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Introduction

Anti-imperialism mural in Caracas, Venezuela

Late Imperialism

Fifty Years After Harry Magdoff's The Age of Imperialism

The globalization of production (and finance)—which emerged along with neoliberalism out of the economic stagnation of the mid–1970s and then accelerated with the demise of Soviet-type societies and China’s reintegration into the capitalist world system—has generated a more generalized monopoly capitalism, ushering in what can be called late imperialism. Late imperialism refers to the present period of monopoly-finance capital and stagnation, declining U.S. hegemony and rising world conflict, accompanied by growing threats to the ecological bases of civilization and life itself. It stands at its core for the extreme, hierarchical relations governing the capitalist world economy in the twenty-first century, which is increasingly dominated by mega-multinational corporations and a handful of states at the center of the world system. Just as it is now common to refer to late capitalism in recognition of the end times brought on by simultaneous economic and ecological dislocations, so it is necessary today to speak of late imperialism, reflecting the global dimensions and contradictions of that system, cutting across all other divisions, and posing a “global rift” in human historical development: an epochal crisis posing the question of “ruin or revolution.” | more…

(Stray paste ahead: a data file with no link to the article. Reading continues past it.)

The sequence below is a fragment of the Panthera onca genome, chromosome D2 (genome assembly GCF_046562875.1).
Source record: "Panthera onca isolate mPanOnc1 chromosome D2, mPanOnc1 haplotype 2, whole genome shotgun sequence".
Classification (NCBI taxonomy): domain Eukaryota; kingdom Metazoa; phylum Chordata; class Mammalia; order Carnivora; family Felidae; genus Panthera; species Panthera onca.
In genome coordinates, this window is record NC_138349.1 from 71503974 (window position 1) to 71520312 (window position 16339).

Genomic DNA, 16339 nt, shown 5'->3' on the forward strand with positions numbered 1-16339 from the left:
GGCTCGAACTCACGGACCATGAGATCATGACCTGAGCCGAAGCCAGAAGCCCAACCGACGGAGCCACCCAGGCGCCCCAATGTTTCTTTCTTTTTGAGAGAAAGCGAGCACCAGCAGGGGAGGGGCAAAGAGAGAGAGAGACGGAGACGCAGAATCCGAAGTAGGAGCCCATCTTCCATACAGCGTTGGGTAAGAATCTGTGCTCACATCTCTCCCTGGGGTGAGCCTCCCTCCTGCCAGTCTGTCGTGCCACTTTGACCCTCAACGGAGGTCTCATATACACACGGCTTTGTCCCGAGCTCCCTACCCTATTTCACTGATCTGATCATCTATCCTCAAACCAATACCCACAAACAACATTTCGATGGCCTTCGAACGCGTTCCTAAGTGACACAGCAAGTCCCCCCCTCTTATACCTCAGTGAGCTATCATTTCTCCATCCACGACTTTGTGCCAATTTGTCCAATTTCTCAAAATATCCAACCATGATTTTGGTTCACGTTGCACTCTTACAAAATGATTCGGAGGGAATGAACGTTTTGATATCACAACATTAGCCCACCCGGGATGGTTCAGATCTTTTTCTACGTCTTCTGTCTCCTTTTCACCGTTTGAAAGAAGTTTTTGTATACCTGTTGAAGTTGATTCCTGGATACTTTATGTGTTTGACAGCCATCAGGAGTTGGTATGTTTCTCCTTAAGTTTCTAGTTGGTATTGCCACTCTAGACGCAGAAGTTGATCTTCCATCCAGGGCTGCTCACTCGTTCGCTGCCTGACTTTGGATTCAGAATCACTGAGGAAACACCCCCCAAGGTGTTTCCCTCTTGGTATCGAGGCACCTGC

A 19th-century illustration depicts a scene off the coast of Peru, where bird poop, or guano, was harvested

The Robbery of Nature

Capitalism and the Metabolic Rift

Marx’s notion of “the robbery of the soil” is intrinsically connected to the rift in the metabolism between human beings and the earth. To get at the complexities of his metabolic rift theory, it is useful to look separately at the issues of the robbery and the rift, seen as separate moments in a single development. | more…